Disturbing the peace?

My friend, may I ask you a question? When we have to deal with the imposing and interrupting power of feuding in our lives, isn’t it incredible how a small conflict can blow up and suddenly destroy the fabric of peace in our lives?

My friend, life’s a story, welcome to This Passing Day. I’m Mark Brunner.

There are many ways to disturb the peace. Since it will be the Fourth of July in just a few weeks, the peace in our little valley will be disturbed for weeks prior to the event and especially to those coming after the event by left-over firecrackers and bottle rockets. Every now and then, our cool summer evenings will be rudely interrupted by a nearby explosion and burst of juvenile laughter. Then, in a moment or two, the birds start quietly singing again and things fall back into place. It’s remarkable how easily something as simple as a bottle rocket can disturb the fabric of peace. A lot goes into making that peace; there are the gentle breezes, birds singing, buzzing insects, and a whole myriad of sounds, sights and smells. But all it takes is one small and annoying bottle rocket and the whole “shebang” is run clear off the road for the duration of the whine, bang and pop of the rocket. Everything pauses when the peace is disturbed like this and waits for an understanding as to what that was and will it happen again?

In many ways its the same thing when we have to deal with the imposing and interrupting power of feuding in our lives. It's incredible how a small conflict can blow up and suddenly destroy the fabric of peace in our lives. And, what's even more astounding is how, when we look back on what we thought was major turned out to be quite trivial after all.

Here's a story about how easily peace might be disturbed only to be even more easily restored. “French novelist and playwright Alexander Dumas once had a heated quarrel with a rising young politician. The argument became so intense that a duel was inevitable. Since both men were superb shots they decided to draw lots, the loser agreeing to shoot himself. Dumas lost. Pistol in hand, he withdrew in silent dignity to another room, closing the door behind him. The politician and the rest of the company waited in agonizing anticipation and, to be sure, some dread and gloomy suspense, for the shot that would end Alexander Dumas's career. It rang out at last. After a moment or two of stunned silence, his friends ran to the door, opened it, and found Dumas, a smile and a wink on his face and a smoking revolver in hand. ‘Gentlemen, a most regrettable thing has happened,’ he announced. ‘I’ve missed.’” (Today in the Word)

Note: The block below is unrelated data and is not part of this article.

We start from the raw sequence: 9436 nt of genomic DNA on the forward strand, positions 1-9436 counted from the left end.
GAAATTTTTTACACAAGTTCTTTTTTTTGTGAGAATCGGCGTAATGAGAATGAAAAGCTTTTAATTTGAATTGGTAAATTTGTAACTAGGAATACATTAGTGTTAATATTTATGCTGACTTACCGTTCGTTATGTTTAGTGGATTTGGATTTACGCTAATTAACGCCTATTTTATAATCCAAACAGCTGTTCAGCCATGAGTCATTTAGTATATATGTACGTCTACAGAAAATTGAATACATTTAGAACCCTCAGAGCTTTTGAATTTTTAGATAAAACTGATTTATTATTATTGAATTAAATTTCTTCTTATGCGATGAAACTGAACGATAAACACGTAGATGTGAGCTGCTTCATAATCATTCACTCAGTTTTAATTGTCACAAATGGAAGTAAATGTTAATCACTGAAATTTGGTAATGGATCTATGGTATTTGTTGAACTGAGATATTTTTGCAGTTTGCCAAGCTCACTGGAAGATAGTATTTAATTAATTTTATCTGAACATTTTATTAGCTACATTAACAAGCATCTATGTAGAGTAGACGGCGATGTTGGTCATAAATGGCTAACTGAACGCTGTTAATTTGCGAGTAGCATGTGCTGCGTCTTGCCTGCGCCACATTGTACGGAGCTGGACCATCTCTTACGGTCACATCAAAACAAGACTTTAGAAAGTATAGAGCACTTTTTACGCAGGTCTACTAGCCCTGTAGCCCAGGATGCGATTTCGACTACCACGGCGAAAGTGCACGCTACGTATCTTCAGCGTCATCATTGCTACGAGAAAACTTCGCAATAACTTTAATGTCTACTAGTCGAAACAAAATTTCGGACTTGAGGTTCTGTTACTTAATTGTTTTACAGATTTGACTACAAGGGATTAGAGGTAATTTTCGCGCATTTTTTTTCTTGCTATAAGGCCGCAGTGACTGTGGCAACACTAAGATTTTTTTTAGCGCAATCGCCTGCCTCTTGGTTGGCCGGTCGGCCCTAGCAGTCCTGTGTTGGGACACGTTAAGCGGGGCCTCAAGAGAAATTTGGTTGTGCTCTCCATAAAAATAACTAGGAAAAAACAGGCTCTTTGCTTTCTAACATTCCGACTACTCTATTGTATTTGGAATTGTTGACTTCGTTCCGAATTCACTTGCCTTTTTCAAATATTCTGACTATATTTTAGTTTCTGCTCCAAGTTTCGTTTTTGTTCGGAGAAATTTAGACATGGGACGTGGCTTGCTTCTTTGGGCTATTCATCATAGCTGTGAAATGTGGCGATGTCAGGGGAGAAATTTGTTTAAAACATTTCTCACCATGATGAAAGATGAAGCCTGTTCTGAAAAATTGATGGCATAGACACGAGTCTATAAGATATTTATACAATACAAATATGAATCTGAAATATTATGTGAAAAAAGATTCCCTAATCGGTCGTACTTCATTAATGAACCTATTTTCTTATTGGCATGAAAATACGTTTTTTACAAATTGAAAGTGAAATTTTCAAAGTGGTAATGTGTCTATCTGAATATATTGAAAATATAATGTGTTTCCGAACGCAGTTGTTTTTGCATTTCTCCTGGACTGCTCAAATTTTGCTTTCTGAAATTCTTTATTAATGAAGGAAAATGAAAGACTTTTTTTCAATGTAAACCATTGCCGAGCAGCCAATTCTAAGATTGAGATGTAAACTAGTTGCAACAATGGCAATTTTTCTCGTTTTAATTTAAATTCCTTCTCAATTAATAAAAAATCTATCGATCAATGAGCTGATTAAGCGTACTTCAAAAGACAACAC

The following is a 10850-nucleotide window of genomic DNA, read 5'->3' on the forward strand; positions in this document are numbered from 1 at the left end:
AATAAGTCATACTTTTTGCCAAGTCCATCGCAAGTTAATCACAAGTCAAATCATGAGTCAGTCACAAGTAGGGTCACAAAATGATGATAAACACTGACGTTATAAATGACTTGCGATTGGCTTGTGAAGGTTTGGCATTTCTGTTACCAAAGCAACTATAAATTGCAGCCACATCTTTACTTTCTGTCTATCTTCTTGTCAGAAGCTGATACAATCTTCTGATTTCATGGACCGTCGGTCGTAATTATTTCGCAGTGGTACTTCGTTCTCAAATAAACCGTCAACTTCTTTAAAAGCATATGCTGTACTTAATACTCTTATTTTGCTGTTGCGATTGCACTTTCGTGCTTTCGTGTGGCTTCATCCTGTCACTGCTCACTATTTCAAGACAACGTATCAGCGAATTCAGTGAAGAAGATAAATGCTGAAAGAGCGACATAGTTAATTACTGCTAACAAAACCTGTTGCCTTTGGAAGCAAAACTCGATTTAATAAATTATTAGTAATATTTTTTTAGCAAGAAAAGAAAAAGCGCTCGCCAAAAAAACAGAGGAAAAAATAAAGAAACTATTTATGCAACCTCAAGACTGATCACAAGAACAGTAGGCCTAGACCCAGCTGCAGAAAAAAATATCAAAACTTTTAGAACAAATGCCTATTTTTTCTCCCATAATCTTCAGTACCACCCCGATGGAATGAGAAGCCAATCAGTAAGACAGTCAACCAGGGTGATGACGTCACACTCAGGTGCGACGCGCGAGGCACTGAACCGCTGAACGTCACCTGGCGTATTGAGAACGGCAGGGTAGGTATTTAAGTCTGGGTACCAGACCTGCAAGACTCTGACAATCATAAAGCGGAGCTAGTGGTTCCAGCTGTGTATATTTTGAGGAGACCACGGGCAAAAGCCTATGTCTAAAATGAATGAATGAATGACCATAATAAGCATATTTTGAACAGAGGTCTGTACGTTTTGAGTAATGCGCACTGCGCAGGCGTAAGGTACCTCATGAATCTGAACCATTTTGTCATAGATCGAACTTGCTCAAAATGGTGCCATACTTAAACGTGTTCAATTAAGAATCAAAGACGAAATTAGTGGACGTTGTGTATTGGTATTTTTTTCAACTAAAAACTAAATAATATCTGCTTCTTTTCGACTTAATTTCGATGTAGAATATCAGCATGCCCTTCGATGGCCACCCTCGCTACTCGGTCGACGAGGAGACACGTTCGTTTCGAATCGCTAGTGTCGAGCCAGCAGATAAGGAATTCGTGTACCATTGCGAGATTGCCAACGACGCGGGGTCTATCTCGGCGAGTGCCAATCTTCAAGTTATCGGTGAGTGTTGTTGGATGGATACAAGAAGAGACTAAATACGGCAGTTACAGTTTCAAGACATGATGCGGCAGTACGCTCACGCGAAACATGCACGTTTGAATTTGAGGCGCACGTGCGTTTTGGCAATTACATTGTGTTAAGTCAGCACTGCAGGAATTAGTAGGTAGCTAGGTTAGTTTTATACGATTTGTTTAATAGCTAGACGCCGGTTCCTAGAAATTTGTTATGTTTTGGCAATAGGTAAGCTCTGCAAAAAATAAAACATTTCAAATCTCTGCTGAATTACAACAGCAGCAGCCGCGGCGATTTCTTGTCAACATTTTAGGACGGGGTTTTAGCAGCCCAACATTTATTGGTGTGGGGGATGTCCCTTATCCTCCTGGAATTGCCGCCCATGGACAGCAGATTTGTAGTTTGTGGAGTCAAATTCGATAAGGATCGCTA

By taking that shot, missing and putting a smile and a little humor on the whole situation, Dumas defused what was major and made it into something quite minor. The rest of the story? In the years that followed both Dumas and the politician became close friends and often laughed about their feud and the famous, Dumas’ missed shot. Sure, there was a smoking gun; but that smoking gun was a testimony to a willingness to forgive and overcome rather than to condemn and divide. Feuds like that simple little bottle rocket, disrupt for a time. But what a blessing it is that the peace inevitably rebuilds itself again over time. The fabric of peace rebuilds itself when we decide to put the anger and noise of a feud behind us; allowing the necessary time for a smile and wink to take its place instead. When we put God’s peace before our own understanding of justice, life may still be disturbing at times, but knowing God’s peace will return, takes the edge off and makes coping possible.

We pray. Our Father in Heaven. Life can often becoming very disturbing Lord, especially when what had been peaceful is interrupted by the noises of life we hadn’t anticipated. For a while we chafe and struggle with the unexpected and the interruptive. Forgive us when we lose focus on where our joy and peace comes from: Jesus Christ. Peace will return eventually. All is well. In Jesus name we pray. Amen!

Therefore my friend, do not worry about tomorrow, for tomorrow will worry for itself; each day has enough trouble of its own. (Matt 6:34) This Passing Day. May this passing day honor our Lord and Savior Jesus Christ and be a blessing to you and everyone you meet. Find a stranger and say hello. Don't let another day pass without your day blessing someone else.

If you have a special prayer request, please send your request to "This Passing Day!" <markcbrunner@thispassingday.com>

God bless you for Jesus sake.

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